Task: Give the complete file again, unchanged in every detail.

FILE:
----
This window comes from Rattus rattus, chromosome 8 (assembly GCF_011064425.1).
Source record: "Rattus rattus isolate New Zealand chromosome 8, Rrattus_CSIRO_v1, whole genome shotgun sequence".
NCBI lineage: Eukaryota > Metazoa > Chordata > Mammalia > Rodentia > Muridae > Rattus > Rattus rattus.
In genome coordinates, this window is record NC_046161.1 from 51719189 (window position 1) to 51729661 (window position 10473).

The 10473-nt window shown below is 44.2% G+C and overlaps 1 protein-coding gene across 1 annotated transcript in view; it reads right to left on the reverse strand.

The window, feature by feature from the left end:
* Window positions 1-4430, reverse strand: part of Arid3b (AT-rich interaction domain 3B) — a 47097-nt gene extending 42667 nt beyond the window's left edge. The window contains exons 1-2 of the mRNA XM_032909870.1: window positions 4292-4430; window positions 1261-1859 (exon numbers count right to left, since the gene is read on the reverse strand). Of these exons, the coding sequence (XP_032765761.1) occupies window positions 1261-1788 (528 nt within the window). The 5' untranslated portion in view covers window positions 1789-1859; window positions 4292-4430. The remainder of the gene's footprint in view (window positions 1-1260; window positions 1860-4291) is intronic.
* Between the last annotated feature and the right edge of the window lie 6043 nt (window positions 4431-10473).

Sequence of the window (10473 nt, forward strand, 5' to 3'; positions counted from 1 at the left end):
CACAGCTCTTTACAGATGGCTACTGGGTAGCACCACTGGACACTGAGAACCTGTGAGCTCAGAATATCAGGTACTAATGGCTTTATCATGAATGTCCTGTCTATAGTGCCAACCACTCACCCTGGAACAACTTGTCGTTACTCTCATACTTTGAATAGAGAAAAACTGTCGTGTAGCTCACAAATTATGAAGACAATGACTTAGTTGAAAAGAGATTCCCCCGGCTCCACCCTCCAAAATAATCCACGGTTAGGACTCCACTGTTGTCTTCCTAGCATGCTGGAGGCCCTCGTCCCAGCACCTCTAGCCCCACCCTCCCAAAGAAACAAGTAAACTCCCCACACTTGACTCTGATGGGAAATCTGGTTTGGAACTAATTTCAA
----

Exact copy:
This window comes from Rattus rattus, chromosome 8 (assembly GCF_011064425.1).
Source record: "Rattus rattus isolate New Zealand chromosome 8, Rrattus_CSIRO_v1, whole genome shotgun sequence".
NCBI lineage: Eukaryota > Metazoa > Chordata > Mammalia > Rodentia > Muridae > Rattus > Rattus rattus.
In genome coordinates, this window is record NC_046161.1 from 51719189 (window position 1) to 51729661 (window position 10473).

The 10473-nt window shown below is 44.2% G+C and overlaps 1 protein-coding gene across 1 annotated transcript in view; it reads right to left on the reverse strand.

The window, feature by feature from the left end:
* Window positions 1-4430, reverse strand: part of Arid3b (AT-rich interaction domain 3B) — a 47097-nt gene extending 42667 nt beyond the window's left edge. The window contains exons 1-2 of the mRNA XM_032909870.1: window positions 4292-4430; window positions 1261-1859 (exon numbers count right to left, since the gene is read on the reverse strand). Of these exons, the coding sequence (XP_032765761.1) occupies window positions 1261-1788 (528 nt within the window). The 5' untranslated portion in view covers window positions 1789-1859; window positions 4292-4430. The remainder of the gene's footprint in view (window positions 1-1260; window positions 1860-4291) is intronic.
* Between the last annotated feature and the right edge of the window lie 6043 nt (window positions 4431-10473).

Sequence of the window (10473 nt, forward strand, 5' to 3'; positions counted from 1 at the left end):
CACAGCTCTTTACAGATGGCTACTGGGTAGCACCACTGGACACTGAGAACCTGTGAGCTCAGAATATCAGGTACTAATGGCTTTATCATGAATGTCCTGTCTATAGTGCCAACCACTCACCCTGGAACAACTTGTCGTTACTCTCATACTTTGAATAGAGAAAAACTGTCGTGTAGCTCACAAATTATGAAGACAATGACTTAGTTGAAAAGAGATTCCCCCGGCTCCACCCTCCAAAATAATCCACGGTTAGGACTCCACTGTTGTCTTCCTAGCATGCTGGAGGCCCTCGTCCCAGCACCTCTAGCCCCACCCTCCCAAAGAAACAAGTAAACTCCCCACACTTGACTCTGATGGGAAATCTGGTTTGGAACTAATTTCAA